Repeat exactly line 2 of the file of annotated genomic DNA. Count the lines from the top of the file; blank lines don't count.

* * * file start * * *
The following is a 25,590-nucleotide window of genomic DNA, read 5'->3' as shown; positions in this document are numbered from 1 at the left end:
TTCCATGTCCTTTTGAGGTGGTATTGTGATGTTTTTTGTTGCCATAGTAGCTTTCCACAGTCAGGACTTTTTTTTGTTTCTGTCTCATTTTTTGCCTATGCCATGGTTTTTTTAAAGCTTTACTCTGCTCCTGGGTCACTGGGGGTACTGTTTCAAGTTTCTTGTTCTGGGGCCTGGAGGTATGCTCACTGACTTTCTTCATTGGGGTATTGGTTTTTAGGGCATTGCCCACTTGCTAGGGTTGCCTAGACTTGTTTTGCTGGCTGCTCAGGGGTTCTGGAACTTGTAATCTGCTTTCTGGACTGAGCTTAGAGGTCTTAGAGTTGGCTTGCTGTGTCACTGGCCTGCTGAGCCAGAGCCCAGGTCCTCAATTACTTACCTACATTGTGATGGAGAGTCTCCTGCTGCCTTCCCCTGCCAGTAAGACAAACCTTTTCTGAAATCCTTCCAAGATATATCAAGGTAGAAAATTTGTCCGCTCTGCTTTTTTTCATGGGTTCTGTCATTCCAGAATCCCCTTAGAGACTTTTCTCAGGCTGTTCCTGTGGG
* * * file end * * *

TTCCATGTCCTTTTGAGGTGGTATTGTGATGTTTTTTGTTGCCATAGTAGCTTTCCACAGTCAGGACTTTTTTTTGTTTCTGTCTCATTTTTTGCCTATGCCATGGTTTTTTTAAAGCTTTACTCTGCTCCTGGGTCACTGGGGGTACTGTTTCAAGTTTCTTGTTCTGGGGCCTGGAGGTATGCTCACTGACTTTCTTCATTGGGGTATTGGTTTTTAGGGCATTGCCCACTTGCTAGGGTTGCCTAGACTTGTTTTGCTGGCTGCTCAGGGGTTCTGGAACTTGTAATCTGCTTTCTGGACTGAGCTTAGAGGTCTTAGAGTTGGCTTGCTGTGTCACTGGCCTGCTGAGCCAGAGCCCAGGTCCTCAATTACTTACCTACATTGTGATGGAGAGTCTCCTGCTGCCTTCCCCTGCCAGTAAGACAAACCTTTTCTGAAATCCTTCCAAGATATATCAAGGTAGAAAATTTGTCCGCTCTGCTTTTTTTCATGGGTTCTGTCATTCCAGAATCCCCTTAGAGACTTTTCTCAGGCTGTTCCTGTGGG